The Goldman team also analysises the financial benefits  from the previous privatlisation of Air NZ, Auckland International Airport, Telecom and Wellington International Airport, plus the sale of local government shareholdings in Port of Tauranga and Ports of Auckland. This research compared the average financial performance for each company three years before privatisation and three years after privatisation revealing an average increase in earnings before tax and interest (EBIT) margins after divestiture of 5%, from 31% to 36%.

In terms of tax income, they suggest - with a 70-30 local-foreign ownership split - a drop in tax revenue of NZ$104 million.

"Summing these benefits and costs together, we conclude that the Government stands to benefit to the tune of NZ$306 million. In other words, the Government would be 39% better off financially than the status quo."

Free up money to invest in schools, hospitals and even 'distressed dairy farms'

The partial SOE sell down could free up capital for the Government to use for its core functions, the analysts argue.

"That is, investing in schools, hospitals and other infrastructure. The Prime Minister himself has stated this as a key reason. However, we feel the argument goes even beyond this. All else being equal, it frees up capital that could be used to invest in 'more strategic assets.' For example, the Government could have had spare capital to invest in distressed dairy farms."

That would mean foreign ownership of NZ land might not be the "headline grabber" that it is. Other natural or strategic assets the Government could instead own include forestry or mineral resources or ports.

Meanwhile, some of the criticism of state asset sales from the 1980s and 1990s is justified, the analysts argue, given a number of individuals benefited "massively" from the transactions.

"New Zealand, as the seller, was arguable naive in its approach. In addition, the speed at which some transactions occured meant that appropriate regulation and competition measures were not necessarily in place at the time leading to some difficulties and ongoing problems - Telecom and NZ Rail potentially fit into this category."

The difference this time around is the Government plans to retain at least 51% ownership in each business meaning it will have effective control over all major strategic decisions and local investors will be "at the front of the queue" to buy into the SOEs.

"We shouldn't also forget that if concerns over foreign ownership do exist, then the Government has the ability to legislate to ensure that no one entity - excluding it - could hold a certain portion of shares," says the Goldman team. "This is something that Australia has done in the past, with its 'Four Pillars' legislation of its major banks the best example."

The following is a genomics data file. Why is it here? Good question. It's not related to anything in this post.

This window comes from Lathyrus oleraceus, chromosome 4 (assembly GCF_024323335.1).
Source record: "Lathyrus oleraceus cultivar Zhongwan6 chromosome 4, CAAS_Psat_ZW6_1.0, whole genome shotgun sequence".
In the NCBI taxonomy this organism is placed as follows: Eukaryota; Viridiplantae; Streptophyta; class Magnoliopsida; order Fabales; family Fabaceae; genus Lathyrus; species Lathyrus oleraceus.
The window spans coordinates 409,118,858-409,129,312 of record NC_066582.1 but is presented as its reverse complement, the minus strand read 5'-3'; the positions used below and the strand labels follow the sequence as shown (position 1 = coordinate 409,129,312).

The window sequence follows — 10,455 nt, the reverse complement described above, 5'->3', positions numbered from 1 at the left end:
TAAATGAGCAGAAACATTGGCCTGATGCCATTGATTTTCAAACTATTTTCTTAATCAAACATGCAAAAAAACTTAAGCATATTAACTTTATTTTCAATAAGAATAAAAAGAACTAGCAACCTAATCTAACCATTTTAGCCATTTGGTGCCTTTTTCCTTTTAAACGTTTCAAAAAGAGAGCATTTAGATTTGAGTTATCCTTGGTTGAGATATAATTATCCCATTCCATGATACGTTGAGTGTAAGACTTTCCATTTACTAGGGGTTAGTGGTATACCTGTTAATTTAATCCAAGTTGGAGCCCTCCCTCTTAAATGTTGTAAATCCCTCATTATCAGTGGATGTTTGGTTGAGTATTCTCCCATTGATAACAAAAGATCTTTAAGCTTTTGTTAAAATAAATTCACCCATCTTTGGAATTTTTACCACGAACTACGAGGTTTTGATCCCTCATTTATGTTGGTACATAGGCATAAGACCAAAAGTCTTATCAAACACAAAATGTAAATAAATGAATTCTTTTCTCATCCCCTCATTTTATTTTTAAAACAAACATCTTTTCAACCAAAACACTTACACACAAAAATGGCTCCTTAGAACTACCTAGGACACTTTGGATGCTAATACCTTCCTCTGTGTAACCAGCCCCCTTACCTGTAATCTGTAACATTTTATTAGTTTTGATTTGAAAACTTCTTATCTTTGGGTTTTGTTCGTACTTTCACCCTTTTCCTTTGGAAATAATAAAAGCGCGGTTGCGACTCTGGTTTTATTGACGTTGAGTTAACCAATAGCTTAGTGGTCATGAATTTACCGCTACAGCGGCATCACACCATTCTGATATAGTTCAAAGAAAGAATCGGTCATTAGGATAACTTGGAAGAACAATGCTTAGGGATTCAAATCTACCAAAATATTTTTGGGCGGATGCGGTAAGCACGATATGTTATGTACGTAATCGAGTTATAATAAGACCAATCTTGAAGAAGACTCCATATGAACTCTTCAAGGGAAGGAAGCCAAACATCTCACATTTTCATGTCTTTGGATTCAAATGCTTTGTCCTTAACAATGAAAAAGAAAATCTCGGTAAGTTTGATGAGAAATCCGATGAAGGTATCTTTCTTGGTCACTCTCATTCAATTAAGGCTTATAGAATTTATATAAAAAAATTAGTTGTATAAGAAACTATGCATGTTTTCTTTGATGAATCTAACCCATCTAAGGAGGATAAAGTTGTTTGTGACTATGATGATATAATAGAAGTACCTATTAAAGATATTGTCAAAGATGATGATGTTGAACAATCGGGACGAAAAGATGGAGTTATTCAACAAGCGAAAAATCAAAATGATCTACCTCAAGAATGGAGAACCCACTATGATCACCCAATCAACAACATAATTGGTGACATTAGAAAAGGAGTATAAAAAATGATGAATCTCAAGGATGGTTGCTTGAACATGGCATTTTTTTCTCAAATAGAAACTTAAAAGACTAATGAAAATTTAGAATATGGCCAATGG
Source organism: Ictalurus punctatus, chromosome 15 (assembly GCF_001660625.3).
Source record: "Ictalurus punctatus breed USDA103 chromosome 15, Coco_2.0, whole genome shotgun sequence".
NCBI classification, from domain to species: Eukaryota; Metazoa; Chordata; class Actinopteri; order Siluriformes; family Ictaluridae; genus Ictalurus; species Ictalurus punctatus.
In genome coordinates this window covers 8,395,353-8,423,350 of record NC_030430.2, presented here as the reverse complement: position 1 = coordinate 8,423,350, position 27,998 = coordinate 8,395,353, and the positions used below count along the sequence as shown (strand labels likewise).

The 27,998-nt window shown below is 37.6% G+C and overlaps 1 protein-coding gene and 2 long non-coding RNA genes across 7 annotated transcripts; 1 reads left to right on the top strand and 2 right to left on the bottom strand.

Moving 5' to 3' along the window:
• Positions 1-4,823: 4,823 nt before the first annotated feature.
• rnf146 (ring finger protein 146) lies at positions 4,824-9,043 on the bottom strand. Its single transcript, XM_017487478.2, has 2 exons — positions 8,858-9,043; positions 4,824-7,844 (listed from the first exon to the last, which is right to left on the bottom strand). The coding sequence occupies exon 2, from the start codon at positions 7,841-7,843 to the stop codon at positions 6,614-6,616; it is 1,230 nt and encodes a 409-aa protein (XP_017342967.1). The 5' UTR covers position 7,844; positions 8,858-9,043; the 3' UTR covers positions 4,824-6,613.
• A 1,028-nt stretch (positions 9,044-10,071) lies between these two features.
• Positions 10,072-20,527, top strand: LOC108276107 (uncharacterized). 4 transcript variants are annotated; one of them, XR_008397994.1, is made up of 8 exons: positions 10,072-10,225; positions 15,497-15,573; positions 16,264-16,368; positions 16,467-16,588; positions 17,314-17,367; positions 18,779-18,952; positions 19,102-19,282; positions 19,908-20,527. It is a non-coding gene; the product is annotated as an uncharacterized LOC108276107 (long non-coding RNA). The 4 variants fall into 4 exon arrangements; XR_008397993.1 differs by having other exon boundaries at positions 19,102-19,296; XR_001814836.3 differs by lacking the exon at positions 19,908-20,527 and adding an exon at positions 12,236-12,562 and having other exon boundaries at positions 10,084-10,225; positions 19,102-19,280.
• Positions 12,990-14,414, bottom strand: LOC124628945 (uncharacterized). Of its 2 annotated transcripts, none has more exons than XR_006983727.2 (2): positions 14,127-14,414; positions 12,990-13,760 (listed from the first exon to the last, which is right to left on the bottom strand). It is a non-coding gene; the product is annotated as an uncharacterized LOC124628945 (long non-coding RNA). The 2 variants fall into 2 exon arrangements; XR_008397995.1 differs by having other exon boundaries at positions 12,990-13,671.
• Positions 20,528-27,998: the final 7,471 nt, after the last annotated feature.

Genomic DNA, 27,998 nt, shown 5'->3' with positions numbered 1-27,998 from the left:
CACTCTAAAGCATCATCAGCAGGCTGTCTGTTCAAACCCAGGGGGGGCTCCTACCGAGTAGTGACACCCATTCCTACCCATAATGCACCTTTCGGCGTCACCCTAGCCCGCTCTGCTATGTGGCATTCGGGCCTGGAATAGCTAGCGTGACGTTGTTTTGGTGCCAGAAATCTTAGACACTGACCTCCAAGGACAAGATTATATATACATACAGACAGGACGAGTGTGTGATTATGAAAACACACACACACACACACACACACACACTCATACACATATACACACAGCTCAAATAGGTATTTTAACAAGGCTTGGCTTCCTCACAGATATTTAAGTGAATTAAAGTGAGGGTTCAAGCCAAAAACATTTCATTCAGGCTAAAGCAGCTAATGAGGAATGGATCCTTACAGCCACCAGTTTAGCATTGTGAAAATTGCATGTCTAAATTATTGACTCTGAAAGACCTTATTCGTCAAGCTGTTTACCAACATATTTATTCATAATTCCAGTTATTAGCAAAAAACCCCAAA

Facts & figures

The report by Borkin, Doyle, Curley and Henry also throws up some fascinating facts and figures. These include:

- OECD governments, on average, own 57% of their SOEs with the German state only fully owning 28% of its SOEs.

- More than half of Norway's stock market capitalisation is made up of SOEs compared with just 2% of New Zealand's.

- New Zealand, where privatisations between 1988 and 1999 raised proceeds of more than NZ$19 billion, was unique in its preference for trade sales. Some 60% of  assets were sold via trade sales compared with the OECD average of just 20%. Just 2% of NZ sales were via public floats, versus 62% across the OECD.

- About 60% by value of NZ's public assets sold between 1988 and 1999 went to international rather than domestic buyers.

- New Zealand's net equity liabilities represent 4% of the country's net foreign liabilities with 96% stemming from households borrowing through banks to fund consumption and housing investment.

- Our stock market capitalisation to GDP of just 29%, down from 56% 15 years ago, lumps us in with two types of economies. Either emerging ones like Colombia and Turkey, or advanced economies in a "downward spiral" like Ireland and Greece.

- Average daily turnover on our sharemarket has "oscillated around a flat trend" for 15 years, and at current levels of NZ$60 million per day, is the same as in 1997. In contrast, Australia's daily trading has risen from an average of $1 billion per day in 1997 to $5 billion daily now.

(Update attachs the actual Goldman Sachs report).

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Remember we welcome robust, respectful and insightful debate. We don't welcome abusive or defamatory comments and will de-register those repeatedly making such comments. Our current comment policy is here.


Is this analysis being proposed as "independent"?


Fair point. But  in the end everyone in NZ is an interested party.

I'm guessing Goldman Sachs, along with a bunch of other people, will want to help the government float these assets.

But the analysis is detailed.

This is how we have the debate. Analysis is put forward. The assumptions and facts are questioned.

An argument is had. In the end it will produce a better decision.

Much better than behind closed doors.

I say good on them for publishing this research.

Now let's debate the assumptions and facts.




I am going to suggest that the debate is stacked!

On one side you have government and the major beneficiaries of such sales all with no shortage of resources and lots of PR spend.

On the other side you have stuff all - private individuals with opportunities to write letters or comment on blog sites but little more.